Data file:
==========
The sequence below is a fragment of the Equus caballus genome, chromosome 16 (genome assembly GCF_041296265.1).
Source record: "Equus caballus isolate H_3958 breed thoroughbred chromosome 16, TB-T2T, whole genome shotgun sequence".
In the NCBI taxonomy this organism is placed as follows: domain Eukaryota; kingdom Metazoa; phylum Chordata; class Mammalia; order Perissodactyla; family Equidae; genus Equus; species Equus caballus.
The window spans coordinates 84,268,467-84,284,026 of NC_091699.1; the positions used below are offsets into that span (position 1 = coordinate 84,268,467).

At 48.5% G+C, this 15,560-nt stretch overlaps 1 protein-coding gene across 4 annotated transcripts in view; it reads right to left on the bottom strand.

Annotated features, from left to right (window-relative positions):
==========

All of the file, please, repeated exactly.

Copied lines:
The sequence below is a fragment of the Equus caballus genome, chromosome 16 (genome assembly GCF_041296265.1).
Source record: "Equus caballus isolate H_3958 breed thoroughbred chromosome 16, TB-T2T, whole genome shotgun sequence".
In the NCBI taxonomy this organism is placed as follows: domain Eukaryota; kingdom Metazoa; phylum Chordata; class Mammalia; order Perissodactyla; family Equidae; genus Equus; species Equus caballus.
The window spans coordinates 84,268,467-84,284,026 of NC_091699.1; the positions used below are offsets into that span (position 1 = coordinate 84,268,467).

At 48.5% G+C, this 15,560-nt stretch overlaps 1 protein-coding gene across 4 annotated transcripts in view; it reads right to left on the bottom strand.

Annotated features, from left to right (window-relative positions):